Xantusia vigilis Baird, 1858, Fort Tejon, California, United States.
OTHER COMMON NAMES
English: Yucca night lizard; French: Xantusie du désert; German: Yucca-Nachtechse; Spanish: Lagartija nocturna del desierto.
The desert night lizard is small (maximum snout-vent length, 1.5 in [3.7 cm]) and has vertically elliptical pupils lacking eyelids. The lizard is covered with small, granular dorsal scales and 12 longitudinal rows of ventral scales. The body usually is brown with small dark spots.
North America, spotty in southwestern United States and northwestern Mexico.
The desert night lizard inhabits desert and chaparral. It is common in decaying yucca logs or dead agaves. The species was considered rare until the discovery of its close association with these plants.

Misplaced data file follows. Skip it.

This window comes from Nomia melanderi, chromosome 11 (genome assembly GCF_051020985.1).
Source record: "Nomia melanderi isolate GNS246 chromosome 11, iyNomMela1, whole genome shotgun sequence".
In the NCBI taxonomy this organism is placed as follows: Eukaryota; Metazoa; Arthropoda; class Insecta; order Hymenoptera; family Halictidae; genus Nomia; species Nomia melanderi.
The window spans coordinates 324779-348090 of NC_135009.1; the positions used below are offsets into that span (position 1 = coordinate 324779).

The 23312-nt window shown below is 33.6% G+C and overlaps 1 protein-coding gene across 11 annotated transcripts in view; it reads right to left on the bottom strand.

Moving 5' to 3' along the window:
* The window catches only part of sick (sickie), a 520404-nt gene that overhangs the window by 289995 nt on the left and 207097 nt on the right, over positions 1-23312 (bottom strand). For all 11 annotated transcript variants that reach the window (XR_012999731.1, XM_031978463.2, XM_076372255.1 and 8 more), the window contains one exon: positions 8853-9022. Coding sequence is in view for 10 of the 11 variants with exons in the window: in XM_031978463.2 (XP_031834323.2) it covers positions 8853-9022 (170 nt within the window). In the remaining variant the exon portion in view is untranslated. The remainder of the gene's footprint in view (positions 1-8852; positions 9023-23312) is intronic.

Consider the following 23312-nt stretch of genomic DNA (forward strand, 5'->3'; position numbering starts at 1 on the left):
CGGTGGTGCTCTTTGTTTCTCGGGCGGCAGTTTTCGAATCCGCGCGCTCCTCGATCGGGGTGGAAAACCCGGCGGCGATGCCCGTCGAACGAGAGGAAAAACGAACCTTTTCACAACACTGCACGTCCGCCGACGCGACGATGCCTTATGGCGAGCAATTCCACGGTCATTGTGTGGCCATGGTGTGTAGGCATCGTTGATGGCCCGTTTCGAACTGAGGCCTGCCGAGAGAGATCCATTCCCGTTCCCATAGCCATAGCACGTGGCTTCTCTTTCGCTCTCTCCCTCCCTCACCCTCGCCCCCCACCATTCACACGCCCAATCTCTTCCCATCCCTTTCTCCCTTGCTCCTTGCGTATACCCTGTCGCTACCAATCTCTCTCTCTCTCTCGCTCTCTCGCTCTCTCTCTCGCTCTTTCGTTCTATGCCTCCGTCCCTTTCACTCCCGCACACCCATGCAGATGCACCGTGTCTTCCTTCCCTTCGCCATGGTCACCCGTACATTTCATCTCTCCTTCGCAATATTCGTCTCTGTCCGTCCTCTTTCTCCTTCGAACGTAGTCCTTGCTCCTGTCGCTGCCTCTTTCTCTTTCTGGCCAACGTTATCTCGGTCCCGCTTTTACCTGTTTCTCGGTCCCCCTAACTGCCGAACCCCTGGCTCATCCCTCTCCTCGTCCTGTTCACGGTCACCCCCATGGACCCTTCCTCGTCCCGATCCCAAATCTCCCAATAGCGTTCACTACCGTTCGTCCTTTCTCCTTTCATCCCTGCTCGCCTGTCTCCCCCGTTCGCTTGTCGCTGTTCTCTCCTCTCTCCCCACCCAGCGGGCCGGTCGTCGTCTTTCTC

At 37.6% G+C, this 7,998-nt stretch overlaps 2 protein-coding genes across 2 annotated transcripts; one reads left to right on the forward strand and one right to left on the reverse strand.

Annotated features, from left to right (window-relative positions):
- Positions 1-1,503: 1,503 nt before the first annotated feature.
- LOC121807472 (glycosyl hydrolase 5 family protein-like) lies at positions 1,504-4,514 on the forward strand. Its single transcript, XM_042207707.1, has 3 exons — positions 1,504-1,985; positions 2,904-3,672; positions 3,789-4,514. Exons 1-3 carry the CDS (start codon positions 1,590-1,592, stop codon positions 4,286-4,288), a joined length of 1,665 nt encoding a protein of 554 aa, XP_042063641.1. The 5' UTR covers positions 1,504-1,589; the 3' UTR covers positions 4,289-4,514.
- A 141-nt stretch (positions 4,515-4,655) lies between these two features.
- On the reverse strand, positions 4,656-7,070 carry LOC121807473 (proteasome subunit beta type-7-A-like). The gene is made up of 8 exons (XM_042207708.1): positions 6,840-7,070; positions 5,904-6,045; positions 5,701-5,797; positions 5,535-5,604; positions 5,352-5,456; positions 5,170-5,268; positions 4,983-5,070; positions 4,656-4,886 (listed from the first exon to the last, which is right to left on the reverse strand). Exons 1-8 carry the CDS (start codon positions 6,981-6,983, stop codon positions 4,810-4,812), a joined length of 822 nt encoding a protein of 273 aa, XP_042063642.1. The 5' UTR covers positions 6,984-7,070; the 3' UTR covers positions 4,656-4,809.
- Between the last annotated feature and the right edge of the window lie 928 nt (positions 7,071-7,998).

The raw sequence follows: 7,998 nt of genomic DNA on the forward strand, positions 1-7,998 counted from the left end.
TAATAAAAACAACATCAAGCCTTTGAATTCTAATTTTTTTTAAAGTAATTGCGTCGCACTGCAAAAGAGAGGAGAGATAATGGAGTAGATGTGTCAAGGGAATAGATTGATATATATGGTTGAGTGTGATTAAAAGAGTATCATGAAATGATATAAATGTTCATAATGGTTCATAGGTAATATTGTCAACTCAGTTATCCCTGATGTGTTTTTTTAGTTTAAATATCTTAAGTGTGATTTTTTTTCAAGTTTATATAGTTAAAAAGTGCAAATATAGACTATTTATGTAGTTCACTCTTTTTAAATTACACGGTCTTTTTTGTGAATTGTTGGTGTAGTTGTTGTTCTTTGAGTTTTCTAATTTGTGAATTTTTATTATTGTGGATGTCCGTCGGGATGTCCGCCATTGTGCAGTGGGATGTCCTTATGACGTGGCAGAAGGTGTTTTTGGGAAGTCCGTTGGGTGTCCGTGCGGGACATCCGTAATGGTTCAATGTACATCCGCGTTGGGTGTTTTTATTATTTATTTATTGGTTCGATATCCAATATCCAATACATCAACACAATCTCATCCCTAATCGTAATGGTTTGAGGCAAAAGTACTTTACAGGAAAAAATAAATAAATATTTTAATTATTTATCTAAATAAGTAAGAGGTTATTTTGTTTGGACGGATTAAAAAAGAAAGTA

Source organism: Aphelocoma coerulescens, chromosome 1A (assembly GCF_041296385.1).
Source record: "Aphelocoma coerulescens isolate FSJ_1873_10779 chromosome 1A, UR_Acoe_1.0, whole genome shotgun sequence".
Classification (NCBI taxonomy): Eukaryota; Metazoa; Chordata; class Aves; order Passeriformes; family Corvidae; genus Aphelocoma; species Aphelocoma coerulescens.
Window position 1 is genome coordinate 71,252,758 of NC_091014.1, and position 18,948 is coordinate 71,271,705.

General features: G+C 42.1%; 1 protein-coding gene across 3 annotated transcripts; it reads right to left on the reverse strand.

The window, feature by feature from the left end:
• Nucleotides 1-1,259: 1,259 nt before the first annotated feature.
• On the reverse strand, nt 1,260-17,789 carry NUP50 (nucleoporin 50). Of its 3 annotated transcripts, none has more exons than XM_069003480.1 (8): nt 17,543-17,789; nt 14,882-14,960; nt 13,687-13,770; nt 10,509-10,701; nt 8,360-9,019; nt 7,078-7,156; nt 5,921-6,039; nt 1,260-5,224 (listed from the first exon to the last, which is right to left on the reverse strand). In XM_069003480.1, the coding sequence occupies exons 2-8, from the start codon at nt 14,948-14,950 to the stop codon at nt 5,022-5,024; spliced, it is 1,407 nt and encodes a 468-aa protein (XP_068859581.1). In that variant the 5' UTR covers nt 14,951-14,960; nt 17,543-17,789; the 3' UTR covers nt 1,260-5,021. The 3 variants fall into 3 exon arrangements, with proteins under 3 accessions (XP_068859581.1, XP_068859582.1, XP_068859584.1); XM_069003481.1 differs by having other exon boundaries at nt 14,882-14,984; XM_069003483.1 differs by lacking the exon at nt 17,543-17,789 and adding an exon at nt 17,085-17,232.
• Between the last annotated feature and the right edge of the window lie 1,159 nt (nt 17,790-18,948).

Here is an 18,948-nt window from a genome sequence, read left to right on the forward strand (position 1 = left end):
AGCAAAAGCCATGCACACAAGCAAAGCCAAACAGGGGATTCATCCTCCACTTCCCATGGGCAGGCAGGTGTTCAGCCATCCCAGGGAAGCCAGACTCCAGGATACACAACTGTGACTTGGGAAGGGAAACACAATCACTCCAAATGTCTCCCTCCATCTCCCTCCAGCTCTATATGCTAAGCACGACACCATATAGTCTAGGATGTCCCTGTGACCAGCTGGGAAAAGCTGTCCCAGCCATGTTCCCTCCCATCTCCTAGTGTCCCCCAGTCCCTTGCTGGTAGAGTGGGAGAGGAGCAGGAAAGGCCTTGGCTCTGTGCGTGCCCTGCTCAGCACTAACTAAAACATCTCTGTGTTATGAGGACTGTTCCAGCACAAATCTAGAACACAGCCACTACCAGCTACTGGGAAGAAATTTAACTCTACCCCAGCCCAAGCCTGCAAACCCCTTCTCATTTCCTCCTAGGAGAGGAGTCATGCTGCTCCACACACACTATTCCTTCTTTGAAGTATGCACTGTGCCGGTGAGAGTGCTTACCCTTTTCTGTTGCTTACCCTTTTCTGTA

The desert night lizard is rarely found outside cover.
FEEDING ECOLOGY AND DIET
The desert night lizard is insectivorous, feeding primarily on ants and beetles within the confines of yucca logs and agaves.
In the Mohave Desert, copulation takes place in May and early June. Gestation is approximately 90 days. One to three young (average, 1.9) are born in September and early October. During dry years there may be no reproduction.
Not threatened. Despite the low reproductive rate, populations are quite dense (approximately 12,000 per square mile [4,000 per square kilometer]) in favorable habitat in the Mohave Desert, but extensive areas in the western part of the range have been cleared for housing.
SIGNIFICANCE TO HUMANS None known. ♦
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